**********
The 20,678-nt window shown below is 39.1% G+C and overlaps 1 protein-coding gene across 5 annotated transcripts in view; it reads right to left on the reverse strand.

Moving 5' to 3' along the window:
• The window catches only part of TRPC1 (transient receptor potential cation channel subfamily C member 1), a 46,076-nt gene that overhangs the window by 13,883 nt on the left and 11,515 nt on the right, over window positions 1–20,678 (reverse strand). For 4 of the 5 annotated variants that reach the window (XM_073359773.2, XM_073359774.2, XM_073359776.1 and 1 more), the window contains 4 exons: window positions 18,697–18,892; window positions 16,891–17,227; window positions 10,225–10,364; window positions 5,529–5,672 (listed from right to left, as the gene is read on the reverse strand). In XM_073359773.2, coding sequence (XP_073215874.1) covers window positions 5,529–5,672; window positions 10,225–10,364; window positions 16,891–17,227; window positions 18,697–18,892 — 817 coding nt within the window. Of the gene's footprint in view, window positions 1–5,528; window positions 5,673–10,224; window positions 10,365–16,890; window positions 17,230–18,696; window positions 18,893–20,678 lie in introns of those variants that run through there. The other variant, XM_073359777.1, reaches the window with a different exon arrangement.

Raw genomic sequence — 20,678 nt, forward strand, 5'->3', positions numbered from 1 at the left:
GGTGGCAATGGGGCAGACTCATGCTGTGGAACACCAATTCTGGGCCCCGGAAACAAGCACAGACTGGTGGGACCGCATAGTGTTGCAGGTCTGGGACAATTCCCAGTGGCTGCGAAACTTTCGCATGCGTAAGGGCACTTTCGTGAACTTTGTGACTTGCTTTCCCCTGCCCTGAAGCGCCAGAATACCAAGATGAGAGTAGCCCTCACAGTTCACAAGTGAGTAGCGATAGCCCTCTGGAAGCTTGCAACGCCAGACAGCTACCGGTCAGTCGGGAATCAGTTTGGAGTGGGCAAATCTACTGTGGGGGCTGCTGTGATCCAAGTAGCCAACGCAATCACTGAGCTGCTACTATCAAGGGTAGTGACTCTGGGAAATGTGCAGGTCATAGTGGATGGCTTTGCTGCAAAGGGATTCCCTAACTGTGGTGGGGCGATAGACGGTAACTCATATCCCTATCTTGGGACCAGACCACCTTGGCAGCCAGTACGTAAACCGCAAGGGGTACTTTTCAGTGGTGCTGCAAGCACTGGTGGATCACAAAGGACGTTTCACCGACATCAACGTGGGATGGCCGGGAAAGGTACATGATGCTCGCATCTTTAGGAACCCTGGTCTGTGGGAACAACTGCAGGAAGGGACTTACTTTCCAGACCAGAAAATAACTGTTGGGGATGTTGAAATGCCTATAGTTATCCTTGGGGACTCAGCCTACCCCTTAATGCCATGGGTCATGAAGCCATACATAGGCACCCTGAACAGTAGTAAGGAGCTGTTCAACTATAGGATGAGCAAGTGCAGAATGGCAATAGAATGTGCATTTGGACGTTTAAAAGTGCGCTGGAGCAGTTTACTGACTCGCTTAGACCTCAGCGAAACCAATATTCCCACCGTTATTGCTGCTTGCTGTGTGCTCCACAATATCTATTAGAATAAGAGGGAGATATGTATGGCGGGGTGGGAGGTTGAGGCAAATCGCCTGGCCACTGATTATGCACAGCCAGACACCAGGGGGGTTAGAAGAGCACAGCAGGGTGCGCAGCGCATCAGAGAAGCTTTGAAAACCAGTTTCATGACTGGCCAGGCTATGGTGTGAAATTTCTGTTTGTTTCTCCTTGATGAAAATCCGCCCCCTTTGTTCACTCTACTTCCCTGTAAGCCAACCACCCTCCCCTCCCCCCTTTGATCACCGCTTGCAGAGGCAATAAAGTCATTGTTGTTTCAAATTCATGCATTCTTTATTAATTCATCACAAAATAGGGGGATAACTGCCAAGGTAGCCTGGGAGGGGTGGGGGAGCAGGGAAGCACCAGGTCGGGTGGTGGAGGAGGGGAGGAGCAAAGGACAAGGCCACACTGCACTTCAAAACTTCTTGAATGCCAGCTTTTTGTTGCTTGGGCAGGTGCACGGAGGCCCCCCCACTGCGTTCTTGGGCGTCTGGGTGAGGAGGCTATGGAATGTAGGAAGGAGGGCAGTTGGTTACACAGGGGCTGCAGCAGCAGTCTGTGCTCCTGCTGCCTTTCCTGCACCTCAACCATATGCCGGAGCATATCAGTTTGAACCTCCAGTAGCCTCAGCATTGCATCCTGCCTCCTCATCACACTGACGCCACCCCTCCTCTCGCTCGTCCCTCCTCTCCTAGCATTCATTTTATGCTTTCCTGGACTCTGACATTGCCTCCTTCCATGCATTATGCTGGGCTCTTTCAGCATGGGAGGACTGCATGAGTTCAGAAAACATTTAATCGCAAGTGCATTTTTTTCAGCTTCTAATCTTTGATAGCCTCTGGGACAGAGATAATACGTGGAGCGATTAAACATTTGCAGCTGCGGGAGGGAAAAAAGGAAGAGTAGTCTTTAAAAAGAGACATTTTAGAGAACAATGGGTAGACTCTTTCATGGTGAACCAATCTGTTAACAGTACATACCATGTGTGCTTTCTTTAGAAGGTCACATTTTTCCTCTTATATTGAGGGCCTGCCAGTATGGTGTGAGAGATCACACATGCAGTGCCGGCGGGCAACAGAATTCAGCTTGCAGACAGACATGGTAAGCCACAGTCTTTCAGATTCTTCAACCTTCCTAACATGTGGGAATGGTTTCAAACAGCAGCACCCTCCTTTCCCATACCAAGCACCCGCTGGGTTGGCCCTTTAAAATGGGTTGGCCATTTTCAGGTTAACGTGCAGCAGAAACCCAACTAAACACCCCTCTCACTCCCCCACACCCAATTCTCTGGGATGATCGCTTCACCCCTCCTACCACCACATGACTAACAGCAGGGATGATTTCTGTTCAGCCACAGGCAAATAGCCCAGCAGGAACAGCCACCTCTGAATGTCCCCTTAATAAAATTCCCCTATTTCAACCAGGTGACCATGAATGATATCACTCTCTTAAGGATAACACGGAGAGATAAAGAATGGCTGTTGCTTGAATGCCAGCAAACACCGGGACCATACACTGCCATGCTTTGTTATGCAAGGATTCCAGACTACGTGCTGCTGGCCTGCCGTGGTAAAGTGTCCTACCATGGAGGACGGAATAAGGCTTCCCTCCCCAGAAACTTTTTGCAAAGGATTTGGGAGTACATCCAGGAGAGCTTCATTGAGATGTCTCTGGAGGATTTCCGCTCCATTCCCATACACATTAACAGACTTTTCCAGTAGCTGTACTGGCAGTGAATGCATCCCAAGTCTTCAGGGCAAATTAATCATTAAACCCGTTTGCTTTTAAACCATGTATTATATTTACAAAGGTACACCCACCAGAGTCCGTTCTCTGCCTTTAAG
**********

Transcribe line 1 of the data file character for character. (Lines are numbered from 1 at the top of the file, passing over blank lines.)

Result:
The 20,678-nt window shown below is 39.1% G+C and overlaps 1 protein-coding gene across 5 annotated transcripts in view; it reads right to left on the reverse strand.